ProductCreationGurus

Product Creation Gurus

Tiny Home

This $55,000 floating tiny home can be assembled in one day

Koda Light Float

Recent years have ushered in the rise of digital nomads who conduct business out of restaurants, cafés, and subway cars instead of homes and offices.

But even a nomad needs somewhere to rest their head occasionally – a place they can consider, if not a home, then a home base.

Kodasema, an Estonia-based design firm, develops tiny homes that move with their owners. The homes can be assembled and taken apart in a single day, allowing them to easily be transported. This is useful for more than just wandering freelancers; in the face of rising sea levels or a hurricane, residents could ostensibly have the option to move their home to a safer location.

The firm’s latest model, a 278-square-foot structure that sits on a floating pontoon, can be built on both water and land. Take a look at its sleek, minimalist design.

The public might be ready for tiny living, but the construction industry has lagged behind.

The public might be ready for tiny living, but the construction industry has lagged behind.

The concept of a floating tiny home is a bit ahead of its time, said Birgit Linnamäe, the firm’s CEO.

“The whole construction and housing industry has become too rigid,” she told Business Insider. “The legislative settings for floating homes in different European countries are not quite in place.”

The company wants to take matters into its own hands by producing homes that are designed for the masses.

The company wants to take matters into its own hands by producing homes that are designed for the masses.

Mark said he envisions the homes being manufactured in bulk, like cars. The design, he said, is a blank canvas on which people can project their personal taste.

The company has already built an entire village of tiny homes in Estonia, and are now putting the finishing touches on Koda Park, a mixed-use community with its own solar technology and wastewater treatment system. Linnamäe said the development, which can be built on vacant lots, doesn’t require heavy permitting.

Kodasema’s floating model starts at $55,000, but the price varies depending on the materials, hardware, and location.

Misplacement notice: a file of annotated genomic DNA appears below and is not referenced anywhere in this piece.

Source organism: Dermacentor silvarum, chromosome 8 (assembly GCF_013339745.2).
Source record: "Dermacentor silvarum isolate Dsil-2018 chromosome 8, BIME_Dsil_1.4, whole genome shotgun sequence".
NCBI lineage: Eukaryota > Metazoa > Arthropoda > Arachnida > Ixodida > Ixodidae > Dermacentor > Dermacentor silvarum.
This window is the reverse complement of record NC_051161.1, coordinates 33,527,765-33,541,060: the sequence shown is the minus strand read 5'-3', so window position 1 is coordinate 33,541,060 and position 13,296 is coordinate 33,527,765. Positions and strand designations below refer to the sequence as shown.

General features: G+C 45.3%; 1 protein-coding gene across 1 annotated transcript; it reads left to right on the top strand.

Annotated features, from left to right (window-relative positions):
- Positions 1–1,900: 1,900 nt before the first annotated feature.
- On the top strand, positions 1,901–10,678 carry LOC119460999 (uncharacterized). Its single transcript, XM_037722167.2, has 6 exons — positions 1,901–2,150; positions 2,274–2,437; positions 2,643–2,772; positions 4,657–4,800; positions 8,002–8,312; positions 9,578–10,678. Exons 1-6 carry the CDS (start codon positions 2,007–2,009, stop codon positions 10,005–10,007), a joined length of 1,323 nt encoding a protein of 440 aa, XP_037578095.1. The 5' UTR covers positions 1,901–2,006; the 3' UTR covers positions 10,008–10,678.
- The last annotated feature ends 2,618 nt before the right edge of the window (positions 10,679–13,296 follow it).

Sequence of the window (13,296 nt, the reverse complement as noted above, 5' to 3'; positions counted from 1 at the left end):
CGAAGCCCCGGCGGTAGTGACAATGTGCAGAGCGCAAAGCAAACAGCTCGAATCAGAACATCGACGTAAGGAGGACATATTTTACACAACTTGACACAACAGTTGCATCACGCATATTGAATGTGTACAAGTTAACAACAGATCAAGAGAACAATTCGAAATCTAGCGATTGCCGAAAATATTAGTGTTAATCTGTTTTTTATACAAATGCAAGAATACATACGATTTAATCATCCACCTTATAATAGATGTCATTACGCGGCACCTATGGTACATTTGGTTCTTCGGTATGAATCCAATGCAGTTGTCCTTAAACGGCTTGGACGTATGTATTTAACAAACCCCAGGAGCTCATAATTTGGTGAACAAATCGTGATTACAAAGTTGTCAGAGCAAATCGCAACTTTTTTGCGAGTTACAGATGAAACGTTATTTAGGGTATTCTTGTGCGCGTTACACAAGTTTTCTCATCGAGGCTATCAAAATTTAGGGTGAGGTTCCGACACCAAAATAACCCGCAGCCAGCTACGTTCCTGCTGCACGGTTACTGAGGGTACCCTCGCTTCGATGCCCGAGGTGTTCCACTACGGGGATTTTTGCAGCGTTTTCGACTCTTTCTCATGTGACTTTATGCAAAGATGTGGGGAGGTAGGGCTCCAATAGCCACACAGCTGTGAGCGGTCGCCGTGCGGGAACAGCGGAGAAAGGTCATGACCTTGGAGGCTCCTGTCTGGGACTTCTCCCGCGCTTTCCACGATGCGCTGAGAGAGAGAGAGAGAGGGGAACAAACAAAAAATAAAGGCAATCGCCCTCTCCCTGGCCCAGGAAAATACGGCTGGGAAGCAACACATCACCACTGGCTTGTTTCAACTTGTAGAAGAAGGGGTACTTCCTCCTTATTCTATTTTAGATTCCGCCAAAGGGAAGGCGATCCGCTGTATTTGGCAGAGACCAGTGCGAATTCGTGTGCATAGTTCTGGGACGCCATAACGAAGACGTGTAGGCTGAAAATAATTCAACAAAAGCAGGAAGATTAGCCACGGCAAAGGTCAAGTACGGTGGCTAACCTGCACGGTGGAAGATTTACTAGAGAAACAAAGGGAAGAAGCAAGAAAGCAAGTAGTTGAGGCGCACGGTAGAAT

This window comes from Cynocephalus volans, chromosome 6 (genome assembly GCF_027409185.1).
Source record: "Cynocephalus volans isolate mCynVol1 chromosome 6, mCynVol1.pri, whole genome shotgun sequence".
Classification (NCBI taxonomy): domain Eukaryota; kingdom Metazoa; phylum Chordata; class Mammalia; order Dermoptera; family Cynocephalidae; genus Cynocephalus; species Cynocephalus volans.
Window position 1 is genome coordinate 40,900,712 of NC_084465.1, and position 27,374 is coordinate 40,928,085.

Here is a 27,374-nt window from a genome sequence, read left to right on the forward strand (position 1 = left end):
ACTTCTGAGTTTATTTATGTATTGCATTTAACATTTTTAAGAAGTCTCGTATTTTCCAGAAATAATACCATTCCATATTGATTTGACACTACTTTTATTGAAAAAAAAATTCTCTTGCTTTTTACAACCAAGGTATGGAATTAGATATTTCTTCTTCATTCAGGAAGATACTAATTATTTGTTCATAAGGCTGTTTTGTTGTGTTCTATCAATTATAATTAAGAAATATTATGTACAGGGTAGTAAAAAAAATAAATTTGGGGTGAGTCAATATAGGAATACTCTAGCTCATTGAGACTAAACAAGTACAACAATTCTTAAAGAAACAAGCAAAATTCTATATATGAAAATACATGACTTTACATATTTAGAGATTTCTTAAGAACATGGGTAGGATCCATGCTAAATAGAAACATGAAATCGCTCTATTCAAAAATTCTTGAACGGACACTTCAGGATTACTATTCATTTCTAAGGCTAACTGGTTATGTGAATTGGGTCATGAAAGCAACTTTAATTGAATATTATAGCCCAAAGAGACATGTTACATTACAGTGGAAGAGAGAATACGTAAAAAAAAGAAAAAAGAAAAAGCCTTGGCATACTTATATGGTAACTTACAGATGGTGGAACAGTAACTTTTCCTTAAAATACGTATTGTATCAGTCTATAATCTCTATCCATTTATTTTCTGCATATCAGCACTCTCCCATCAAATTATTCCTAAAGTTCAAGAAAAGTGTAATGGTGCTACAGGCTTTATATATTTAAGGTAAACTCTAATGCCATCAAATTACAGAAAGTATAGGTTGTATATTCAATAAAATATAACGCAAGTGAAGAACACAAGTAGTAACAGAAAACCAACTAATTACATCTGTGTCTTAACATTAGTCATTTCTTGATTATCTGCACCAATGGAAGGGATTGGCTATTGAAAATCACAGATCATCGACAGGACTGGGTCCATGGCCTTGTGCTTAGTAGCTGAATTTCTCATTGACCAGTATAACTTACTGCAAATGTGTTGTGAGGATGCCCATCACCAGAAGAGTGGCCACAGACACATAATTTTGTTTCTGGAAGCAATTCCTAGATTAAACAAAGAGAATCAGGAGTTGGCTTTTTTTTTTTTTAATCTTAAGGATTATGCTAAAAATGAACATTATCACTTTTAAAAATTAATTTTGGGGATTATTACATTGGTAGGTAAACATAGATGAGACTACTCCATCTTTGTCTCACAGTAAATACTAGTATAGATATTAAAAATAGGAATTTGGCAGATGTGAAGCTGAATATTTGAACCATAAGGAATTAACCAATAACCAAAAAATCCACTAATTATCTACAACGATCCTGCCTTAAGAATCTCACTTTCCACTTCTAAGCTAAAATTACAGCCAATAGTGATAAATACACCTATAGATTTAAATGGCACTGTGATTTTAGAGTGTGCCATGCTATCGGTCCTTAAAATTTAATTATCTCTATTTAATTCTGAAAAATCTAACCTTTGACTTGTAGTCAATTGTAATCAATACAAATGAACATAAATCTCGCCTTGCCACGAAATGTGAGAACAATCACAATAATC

Kodasema's floating model starts at $55,000, but the price varies depending on the materials, hardware, and location.

The company’s original model, Koda, was made of heavy concrete that weighed around 30 tons. The price of that home, including installation and delivery, was around $150,000.

Kodasema has since introduced lighter materials like timber and plywood that can be recycled and last 50 years. Linnamäe said the company is on its way to building homes that start at $20,000.

The company said the floating home feels like a “Mediterranean villa.”

The company said the floating home feels like a "Mediterranean villa."

In less than 280 square feet, residents have access to a kitchen, living room, bedroom, and bathroom.

Since the model can be built on land, it could also function as a café, hotel, or small business, like an artist’s studio.

Since the model can be built on land, it could also function as a café, hotel, or small business, like an artist's studio.

Mark said most people see it as a living unit. The company has garnered interest from around the world in places like the Gulf, New Zealand, Africa, and North and South America. It has already delivered models to Norway, Germany, and the UK.

Mark said the home’s minimalist aesthetic caters to a growing trend of prioritizing experiences over material goods.

Mark said the home's minimalist aesthetic caters to a growing trend of prioritizing experiences over material goods.

“The design task was to take off everything that’s not needed,” Mark told Business Insider. The company thinks the idea will resonate with people looking to explore a new way of living.

[“source=businessinsider”]